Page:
Bill Mounce

For an Informed Love of God

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Thursday, January 23, 2020

Did Cornelius call the angel “God”?

κύριος has a range of meaning from “Lord” (meaning “God”) to “Sir.” Which translation would you choose for Acts 10:4?


¶ "Lord" is just a stumbling block in modern American English religious usage, because it has become Christianese Just go across the sea to Great Britain and you will find a "House of Lords." No one thinks of that as the "House of Gods." See : "Lord is an appellation for a person or deity who has authority, control, or power over others, acting like a master, a chief, or a ruler," or any English dictionary, for that matter. Then check the LSJ, a secular ancient Greek dictionary: , which hardly has any religious references in the definition at all. So, there is nothing wrong with calling the angel "Lord," just a problem with lack of literacy and education in modern America. ¶ Hmm, I'm sure that all Americans will remember that Darth Vader was called "Lord Vader," yet nobody in either the fictional or real audience thought of him as God, either.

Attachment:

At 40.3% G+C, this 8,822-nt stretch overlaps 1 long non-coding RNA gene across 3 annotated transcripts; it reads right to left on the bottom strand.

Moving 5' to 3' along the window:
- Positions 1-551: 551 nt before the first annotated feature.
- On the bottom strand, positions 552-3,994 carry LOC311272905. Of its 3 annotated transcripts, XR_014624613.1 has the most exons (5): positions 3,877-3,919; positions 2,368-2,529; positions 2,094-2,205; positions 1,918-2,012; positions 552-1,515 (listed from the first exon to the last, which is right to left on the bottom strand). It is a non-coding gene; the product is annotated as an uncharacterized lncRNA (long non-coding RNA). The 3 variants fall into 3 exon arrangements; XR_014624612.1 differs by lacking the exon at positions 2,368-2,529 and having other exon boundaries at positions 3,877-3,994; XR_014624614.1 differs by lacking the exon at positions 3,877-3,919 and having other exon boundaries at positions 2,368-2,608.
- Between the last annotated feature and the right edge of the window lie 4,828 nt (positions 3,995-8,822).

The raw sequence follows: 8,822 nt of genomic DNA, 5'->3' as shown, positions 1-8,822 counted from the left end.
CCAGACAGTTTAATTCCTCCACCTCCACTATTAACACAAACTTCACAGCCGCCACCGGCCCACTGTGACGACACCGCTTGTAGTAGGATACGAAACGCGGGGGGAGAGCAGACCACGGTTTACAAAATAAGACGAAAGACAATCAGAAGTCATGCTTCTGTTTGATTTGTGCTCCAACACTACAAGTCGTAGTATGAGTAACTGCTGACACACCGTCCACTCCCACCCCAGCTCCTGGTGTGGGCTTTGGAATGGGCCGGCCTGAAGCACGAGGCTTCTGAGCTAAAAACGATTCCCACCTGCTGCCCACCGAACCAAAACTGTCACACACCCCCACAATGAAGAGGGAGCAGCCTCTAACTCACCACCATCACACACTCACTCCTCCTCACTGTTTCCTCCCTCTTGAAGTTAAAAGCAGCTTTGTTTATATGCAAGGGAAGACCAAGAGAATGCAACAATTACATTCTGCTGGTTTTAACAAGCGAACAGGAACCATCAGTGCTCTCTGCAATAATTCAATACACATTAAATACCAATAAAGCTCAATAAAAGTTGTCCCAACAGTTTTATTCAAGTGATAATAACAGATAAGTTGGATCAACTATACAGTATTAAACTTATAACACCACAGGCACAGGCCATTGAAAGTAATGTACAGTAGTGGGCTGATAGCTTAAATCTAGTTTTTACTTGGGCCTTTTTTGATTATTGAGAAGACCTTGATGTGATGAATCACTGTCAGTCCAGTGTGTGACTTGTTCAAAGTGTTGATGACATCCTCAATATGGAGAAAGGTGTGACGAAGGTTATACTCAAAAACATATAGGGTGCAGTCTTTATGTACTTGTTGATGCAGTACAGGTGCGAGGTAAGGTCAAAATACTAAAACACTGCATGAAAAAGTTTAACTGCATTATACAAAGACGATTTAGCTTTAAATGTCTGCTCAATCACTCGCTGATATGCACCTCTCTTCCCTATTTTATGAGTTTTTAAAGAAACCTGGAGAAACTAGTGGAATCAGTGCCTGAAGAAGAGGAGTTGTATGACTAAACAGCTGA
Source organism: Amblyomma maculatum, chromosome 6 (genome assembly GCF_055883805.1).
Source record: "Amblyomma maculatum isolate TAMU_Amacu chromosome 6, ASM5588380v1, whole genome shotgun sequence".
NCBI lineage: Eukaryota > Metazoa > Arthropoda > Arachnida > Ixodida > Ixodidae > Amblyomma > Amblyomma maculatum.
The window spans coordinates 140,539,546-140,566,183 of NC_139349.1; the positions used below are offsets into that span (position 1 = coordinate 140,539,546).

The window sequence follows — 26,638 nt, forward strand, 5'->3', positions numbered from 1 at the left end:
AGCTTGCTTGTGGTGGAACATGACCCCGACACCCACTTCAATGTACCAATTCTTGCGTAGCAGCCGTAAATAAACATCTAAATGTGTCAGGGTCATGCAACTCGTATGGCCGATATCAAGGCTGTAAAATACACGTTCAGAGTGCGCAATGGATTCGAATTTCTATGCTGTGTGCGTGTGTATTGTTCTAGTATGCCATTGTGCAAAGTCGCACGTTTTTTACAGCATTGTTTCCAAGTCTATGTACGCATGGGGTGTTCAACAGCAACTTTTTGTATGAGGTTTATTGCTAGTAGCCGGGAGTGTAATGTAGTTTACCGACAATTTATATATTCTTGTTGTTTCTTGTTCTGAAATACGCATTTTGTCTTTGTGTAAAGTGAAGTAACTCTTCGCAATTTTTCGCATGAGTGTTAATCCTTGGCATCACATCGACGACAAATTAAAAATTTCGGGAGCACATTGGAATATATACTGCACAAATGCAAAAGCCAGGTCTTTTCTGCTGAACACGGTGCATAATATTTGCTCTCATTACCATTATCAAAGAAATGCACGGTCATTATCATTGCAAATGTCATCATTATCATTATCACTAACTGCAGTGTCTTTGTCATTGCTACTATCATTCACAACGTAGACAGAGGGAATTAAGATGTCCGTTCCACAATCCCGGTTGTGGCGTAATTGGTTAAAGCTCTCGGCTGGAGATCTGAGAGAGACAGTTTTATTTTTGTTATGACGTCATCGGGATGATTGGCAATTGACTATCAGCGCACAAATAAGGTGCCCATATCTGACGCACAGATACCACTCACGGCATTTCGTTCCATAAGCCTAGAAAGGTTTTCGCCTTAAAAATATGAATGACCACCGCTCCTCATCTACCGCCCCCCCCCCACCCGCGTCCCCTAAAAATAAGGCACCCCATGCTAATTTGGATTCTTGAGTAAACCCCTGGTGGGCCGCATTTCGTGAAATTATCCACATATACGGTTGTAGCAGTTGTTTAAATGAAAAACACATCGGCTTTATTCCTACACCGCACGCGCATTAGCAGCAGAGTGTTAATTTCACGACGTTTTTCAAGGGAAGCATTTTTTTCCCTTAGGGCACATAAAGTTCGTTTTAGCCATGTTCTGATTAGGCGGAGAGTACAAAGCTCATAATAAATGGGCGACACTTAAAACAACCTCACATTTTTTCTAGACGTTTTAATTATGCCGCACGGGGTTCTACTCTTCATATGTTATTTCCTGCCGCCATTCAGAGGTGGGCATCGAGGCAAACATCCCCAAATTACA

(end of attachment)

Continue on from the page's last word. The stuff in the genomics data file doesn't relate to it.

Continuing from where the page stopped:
After listing to the clip on kurios, I was wondering why the Mounce-NT has also translated the word as Lord and not as Sir as detailed within the NTL (This is not a criticism rather a query).

It is own my list to change — Bill

Bill I would like to thank you for these blogs for they are very helpful to me as a leader in our church but also as I am learning Greek through the use of your literature and your lectures that are on . Now to the subject of this blog, I believe you are correct in your choice of (Sir) for Acts 10:4 but as I was listening to you on the matter my mind went back to Acts 9:5 and I started studying it a little to see if it would be appropriate to translate kurios in this verse as (Sir) also, but I found it a little tricky . I would like to know your thoughts on this verse? Would (Sir) be a appropriate translation for it? Thank you.